If your animal is placed on a weight reduction plan, it is imperative that you regularly re-check with your veterinarian while your animal is on the program. As your animal losses weight, it will often need less insulin or other medication to maintain its blood sugar levels within a healthy range. Failure to see your veterinarian and have the medication adjusted appropriately can lead to an episode of hypoglycemia, which in some cases can be fatal.

Pancreatitis
Pancreatitis is a common complication of diabetes mellitus in dogs, but it is also recognized in feline patients. Pancreatitis may or may not be accompanied by a concurrent elevation in blood lipid levels, often referred to as hyperlipidemia. In cases where only blood triglycerides are increased, it is called hypertriglyceridemia. In many, if not all cases, a dietary change is necessary to prevent recurrence of the pancreatitis, and if indicated, reduce blood lipid concentrations. Usually this is accomplished by reducing, or in some cases severely restricting fat in your pet's diet. In many cases, in order to prevent future episodes of pancreatitis or to reduce blood lipid levels, your pet will need to remain on a low fat diet for the rest of its life. In order to prescribe a diet with lower fat levels than your pet is currently eating, your veterinarian will need a thorough and extensive diet history on your animal. This information will be vital to assist them in selecting your pet's new diet, so it is important that your report be as accurate as possible.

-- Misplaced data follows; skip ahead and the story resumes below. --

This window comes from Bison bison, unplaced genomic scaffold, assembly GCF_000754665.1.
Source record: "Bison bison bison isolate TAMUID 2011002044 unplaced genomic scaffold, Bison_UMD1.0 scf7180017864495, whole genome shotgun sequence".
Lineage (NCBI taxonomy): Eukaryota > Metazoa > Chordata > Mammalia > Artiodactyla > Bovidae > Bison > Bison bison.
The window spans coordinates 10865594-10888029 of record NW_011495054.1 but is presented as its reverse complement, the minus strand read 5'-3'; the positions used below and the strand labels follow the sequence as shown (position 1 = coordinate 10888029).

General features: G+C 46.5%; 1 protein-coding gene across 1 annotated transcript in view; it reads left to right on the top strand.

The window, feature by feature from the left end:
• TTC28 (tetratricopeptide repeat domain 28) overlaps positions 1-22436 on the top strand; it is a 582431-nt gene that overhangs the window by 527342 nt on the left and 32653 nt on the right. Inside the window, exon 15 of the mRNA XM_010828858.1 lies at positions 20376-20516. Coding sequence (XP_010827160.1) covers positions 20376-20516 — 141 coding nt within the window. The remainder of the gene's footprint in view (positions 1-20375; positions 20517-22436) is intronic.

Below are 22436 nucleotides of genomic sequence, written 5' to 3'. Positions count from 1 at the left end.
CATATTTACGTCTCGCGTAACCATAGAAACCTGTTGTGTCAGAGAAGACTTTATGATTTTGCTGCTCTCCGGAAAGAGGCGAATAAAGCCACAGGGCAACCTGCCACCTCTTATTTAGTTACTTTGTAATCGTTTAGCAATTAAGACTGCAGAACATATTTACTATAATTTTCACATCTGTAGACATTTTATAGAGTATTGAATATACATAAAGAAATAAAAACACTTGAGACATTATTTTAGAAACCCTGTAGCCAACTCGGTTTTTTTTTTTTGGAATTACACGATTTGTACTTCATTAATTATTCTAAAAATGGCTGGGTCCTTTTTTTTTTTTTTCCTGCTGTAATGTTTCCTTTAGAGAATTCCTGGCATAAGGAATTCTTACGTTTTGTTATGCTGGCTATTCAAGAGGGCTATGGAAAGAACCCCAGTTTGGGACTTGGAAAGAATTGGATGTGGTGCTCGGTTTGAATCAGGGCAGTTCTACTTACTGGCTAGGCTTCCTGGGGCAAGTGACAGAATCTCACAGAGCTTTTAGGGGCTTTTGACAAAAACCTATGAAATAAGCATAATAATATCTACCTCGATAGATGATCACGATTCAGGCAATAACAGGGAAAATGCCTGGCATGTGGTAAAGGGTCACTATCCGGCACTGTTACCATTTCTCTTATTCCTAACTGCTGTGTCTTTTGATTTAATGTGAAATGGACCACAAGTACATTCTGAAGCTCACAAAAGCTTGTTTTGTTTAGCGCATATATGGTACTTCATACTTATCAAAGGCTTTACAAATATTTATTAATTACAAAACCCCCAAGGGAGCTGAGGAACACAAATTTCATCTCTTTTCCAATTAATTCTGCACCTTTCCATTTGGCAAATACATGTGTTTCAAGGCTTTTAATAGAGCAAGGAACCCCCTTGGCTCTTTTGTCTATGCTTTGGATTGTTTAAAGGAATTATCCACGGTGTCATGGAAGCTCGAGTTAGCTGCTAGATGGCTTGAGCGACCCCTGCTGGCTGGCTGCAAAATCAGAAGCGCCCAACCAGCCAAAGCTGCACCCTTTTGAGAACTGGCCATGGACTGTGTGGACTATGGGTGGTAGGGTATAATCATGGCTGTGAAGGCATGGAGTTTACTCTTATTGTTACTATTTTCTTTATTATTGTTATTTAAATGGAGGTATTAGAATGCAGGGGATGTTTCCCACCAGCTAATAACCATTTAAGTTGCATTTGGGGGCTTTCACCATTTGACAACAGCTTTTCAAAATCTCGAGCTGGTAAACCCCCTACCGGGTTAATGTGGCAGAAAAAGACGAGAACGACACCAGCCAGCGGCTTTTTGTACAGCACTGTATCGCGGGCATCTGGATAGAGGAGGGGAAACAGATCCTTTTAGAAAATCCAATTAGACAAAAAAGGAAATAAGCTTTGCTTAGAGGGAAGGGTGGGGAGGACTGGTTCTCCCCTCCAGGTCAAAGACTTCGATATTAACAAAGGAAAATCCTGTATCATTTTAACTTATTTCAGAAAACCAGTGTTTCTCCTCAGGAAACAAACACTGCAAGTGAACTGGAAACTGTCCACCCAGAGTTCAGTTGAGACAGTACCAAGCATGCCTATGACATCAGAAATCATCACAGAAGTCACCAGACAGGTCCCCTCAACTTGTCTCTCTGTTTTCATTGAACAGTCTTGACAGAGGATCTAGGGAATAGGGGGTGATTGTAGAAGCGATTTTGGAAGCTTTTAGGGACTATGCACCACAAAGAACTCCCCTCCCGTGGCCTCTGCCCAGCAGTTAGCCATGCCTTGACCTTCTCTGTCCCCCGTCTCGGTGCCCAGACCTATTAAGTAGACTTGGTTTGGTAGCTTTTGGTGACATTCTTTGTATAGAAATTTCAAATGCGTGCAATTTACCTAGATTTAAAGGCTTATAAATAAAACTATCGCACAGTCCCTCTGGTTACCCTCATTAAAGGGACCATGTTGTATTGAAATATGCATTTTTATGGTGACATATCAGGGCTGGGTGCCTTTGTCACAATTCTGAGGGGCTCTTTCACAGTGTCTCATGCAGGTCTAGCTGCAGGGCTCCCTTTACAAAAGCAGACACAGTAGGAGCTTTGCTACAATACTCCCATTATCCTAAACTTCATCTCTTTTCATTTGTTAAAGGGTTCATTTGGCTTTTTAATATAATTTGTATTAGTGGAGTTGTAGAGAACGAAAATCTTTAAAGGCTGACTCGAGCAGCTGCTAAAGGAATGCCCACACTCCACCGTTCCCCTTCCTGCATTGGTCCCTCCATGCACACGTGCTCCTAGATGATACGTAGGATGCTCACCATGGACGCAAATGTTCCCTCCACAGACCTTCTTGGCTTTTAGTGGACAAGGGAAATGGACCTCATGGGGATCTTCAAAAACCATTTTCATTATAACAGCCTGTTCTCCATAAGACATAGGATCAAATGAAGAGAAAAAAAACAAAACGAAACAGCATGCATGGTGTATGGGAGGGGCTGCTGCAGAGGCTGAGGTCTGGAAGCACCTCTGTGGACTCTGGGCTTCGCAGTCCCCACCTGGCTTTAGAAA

Nutritional Management at Home
In some cases, your veterinarian may chose to place your pet on a veterinary prescription diet to aid with the management of the diabetes mellitus, however in some cases they may chose to keep your pet on its regular diet. There are many factors that influence the decision whether to change diets and the appropriate time to do so. Every patient is different and has unique needs, and your veterinarian will advise you with regard to what they think the best choice is for your animal. They will also provide detailed instructions regarding how to feed the diet, and when to administer insulin or oral hypoglycemic drugs in relation to meals if indicated.

However, no diet can be of benefit unless your animal eats it. Some medications, especially insulin, can be harmful, if not deadly when given to an animal that is not eating. It is imperative that you monitor your pet's food consumption daily. Animals with diabetes mellitus may reduce their food intake or stop eating for many reasons. Some may be as simple as they don't like the diet, or more serious such as the development of a concurrent disease process. If you notice a reduction or cessation in your animal's food intake, contact your veterinarian immediately for further guidance and advice.

No part may be reproduced without the written permission of the authors. Version 4-04.